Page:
Outbreak of parasitic illness sickens 3 who visited Minnesota campground

More may be at risk from cryptosporidiosis, a common cause of waterborne illness.
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Camping tent

State health authorities wanted to hear from people who stayed at a Zumbrota campground in July after an outbreak of a parasite that causes waterborne illness.

The Minnesota Department of Health has linked illnesses suffered by 3 people back to the Shades of Sherwood Campground and Waterpark, about 50 miles southeast of St. Paul.

These people had been infected with cryptosporidiosis, know as "crypto," which is a parasite that spreads when people come into contact with infected fecal matter from another person or animal.

One of the three people required hospitalization after coming down with the illness. One was also infected with Shiga toxin-producing E. coli.

To try and identify the source of the crypto infection, MDH wants to hear from anyone who was at the Shades of Sherwood throughout the month of July, regardless of if they've been ill or not.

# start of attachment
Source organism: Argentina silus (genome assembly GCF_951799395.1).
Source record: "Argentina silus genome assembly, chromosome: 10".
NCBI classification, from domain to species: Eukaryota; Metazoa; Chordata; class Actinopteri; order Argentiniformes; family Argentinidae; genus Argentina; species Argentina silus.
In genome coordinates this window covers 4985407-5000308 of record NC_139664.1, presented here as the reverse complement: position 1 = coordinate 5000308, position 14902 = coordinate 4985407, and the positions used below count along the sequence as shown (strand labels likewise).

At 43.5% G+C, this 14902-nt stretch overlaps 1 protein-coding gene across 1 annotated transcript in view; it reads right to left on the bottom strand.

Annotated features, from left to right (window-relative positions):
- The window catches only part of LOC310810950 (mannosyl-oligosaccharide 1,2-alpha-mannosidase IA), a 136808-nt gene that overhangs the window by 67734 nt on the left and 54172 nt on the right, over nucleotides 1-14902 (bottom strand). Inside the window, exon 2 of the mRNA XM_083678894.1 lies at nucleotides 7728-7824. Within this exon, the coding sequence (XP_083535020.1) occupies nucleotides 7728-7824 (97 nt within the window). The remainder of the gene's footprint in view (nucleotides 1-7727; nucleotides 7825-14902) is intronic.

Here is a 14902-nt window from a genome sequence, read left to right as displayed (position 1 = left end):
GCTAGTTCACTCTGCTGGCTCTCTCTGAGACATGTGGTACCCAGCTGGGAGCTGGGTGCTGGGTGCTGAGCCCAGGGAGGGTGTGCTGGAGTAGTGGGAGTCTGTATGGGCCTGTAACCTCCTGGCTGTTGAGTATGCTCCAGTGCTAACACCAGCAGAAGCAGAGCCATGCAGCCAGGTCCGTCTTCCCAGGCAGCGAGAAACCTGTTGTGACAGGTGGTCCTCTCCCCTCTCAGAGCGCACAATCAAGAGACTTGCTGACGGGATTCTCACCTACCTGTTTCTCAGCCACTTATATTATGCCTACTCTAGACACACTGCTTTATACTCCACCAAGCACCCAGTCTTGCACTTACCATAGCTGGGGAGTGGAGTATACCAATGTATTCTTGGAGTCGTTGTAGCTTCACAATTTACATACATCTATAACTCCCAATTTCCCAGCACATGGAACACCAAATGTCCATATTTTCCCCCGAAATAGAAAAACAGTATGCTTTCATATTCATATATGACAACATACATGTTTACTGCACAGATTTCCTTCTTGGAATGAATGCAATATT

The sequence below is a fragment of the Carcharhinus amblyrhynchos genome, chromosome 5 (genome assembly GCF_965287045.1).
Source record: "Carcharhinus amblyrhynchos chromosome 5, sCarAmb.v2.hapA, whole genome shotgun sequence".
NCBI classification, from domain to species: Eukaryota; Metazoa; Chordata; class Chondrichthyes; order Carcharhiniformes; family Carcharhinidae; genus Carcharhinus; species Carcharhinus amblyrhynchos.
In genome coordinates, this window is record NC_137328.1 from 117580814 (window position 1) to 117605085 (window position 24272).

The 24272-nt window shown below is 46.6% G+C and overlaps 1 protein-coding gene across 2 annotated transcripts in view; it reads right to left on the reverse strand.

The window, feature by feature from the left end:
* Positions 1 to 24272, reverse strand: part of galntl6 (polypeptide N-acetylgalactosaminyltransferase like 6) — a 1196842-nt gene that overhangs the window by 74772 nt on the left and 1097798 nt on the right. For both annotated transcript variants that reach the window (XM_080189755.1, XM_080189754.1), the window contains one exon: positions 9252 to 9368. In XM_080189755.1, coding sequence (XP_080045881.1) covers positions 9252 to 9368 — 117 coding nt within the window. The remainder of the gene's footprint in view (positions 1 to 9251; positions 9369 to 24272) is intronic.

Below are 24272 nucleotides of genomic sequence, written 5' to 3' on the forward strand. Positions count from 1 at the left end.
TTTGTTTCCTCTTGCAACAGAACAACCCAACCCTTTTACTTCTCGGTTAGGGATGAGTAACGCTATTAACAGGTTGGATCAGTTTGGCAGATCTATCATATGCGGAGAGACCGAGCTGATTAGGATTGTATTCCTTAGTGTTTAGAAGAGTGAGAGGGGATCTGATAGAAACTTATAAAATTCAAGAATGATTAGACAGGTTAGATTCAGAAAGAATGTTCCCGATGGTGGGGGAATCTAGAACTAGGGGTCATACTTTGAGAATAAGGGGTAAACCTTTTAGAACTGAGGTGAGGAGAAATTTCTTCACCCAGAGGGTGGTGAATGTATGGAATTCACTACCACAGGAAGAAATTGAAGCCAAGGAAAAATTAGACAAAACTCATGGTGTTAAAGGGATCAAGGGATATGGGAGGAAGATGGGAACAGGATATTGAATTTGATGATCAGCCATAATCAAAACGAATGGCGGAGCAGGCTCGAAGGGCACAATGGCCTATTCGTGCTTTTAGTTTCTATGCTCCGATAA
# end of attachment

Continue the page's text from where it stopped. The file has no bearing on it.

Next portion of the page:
They should call the MDH Waterborne Diseases Unit at 651-201-5794.

Crypto is a common cause of waterborne disease, with symptoms including watery diarrhea, stomach cramps, vomiting, loss of appetite, weight loss and a low-grade fever.

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Most recover in 1-2 weeks, but the parasite remains in their stools for at least two weeks after recovery. Around 10-15 percent of cases require hospitalization.

The parasite is able to survive outside the human body for long periods of time and is highly resistant to chlorine – so anyone with symptoms should avoid swimming for two weeks after symptoms stop.

MDH says 350-450 cases of crypto are diagnosed in Minnesota each year. 

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